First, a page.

But the magic of additional liquidity only goes so far. Bearish commentators sometimes refer to this as pushing on a string. It is helpful to quote President Obama to contrast the stated goal for recovery with what is actually happening.
Of course, there are some who argue that the government should stand back and simply let these banks fail – especially since in many cases it was their bad decisions that helped create the crisis in the first place. But whether we like it or not, history has repeatedly shown that when nations do not take early and aggressive action to get credit flowing again, they have crises that last years and years instead of months and months – years of low growth, low job creation, and low investment that cost those nations far more than a course of bold, upfront action.
And although there are a lot of Americans who understandably think that government money would be better spent going directly to families and businesses instead of banks – "where's our bailout?," they ask – the truth is that a dollar of capital in a bank can actually result in eight or ten dollars of loans to families and businesses, a multiplier effect that can ultimately lead to a faster pace of economic growth.
[My note: Here is Obama's economic top adviser Larry Summers talking about a multiplier on government stimulus dollars.]
Here the President sketches out his vision of a credit-driven recovery by citing the money multiplier effect in which a dollar of capital in a bank can result in eight to ten dollars of new loans for families and businesses. Presumably, families will want more credit to expand their consumption while firms will borrow money to expand their inventories to meet the new demand. Presumably, the banks are eager to make these new loans.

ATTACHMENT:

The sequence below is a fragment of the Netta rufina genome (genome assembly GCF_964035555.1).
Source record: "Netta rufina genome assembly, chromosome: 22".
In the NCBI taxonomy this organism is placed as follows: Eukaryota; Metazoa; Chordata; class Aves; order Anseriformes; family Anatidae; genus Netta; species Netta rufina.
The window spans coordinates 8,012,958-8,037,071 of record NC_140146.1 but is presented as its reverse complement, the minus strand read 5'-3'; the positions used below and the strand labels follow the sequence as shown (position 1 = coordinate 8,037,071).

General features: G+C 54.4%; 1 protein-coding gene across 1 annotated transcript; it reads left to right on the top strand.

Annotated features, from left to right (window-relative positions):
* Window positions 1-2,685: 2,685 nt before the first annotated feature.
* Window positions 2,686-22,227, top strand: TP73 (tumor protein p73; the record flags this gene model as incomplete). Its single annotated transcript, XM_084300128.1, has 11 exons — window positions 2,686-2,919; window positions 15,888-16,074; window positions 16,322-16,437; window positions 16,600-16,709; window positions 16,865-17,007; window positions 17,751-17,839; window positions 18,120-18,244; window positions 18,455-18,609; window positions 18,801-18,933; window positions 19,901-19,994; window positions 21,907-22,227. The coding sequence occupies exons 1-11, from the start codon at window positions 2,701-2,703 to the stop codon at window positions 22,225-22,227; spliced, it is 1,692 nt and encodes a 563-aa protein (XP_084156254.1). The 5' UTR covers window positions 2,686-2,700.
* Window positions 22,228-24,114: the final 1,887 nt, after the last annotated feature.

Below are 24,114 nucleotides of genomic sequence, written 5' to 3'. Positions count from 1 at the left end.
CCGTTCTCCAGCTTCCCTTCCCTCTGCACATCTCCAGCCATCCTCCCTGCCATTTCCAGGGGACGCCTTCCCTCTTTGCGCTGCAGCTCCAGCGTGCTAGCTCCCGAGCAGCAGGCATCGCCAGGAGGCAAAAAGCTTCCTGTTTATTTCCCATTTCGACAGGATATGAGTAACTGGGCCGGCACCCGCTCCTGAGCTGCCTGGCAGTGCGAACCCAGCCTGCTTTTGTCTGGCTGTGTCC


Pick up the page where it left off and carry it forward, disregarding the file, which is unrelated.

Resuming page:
The President also refers obliquely to deflation and the need for renewed household spending. Nowhere does he refer to household debt.
To begin with, economists on both the left and right agree that the last thing a government should do in the middle of a recession is to cut back on spending. You see, when this recession began, many families sat around their kitchen table and tried to figure out where they could cut back. So did many businesses. That is a completely responsible and understandable reaction. But if every family in America cuts back, then no one is spending any money, which means there are more layoffs, and the economy gets even worse. That's why the government has to step in and temporarily boost spending in order to stimulate demand. And that's exactly what we're doing right now.
[My note: Perhaps it is merely a coincidence that the neoclassical economic theory practiced by Larry Summers and evinced by the President neatly coincides with the extraordinarily cozy relations between Wall Street and Washington.]
The President is referring to the paradox of thrift.
The notion is generally credited to Englishman John Maynard Keynes—seemingly the source of every important economic idea these days—although he doesn't appear to have actually used the phrase. Paul McCulley, an economist and portfolio manager at bond giant Pimco, defines it like this: "If we all individually cut our spending in an attempt to increase individual savings, then our collective savings will paradoxically fall because one person's spending is another's income—the fountain from which savings flow."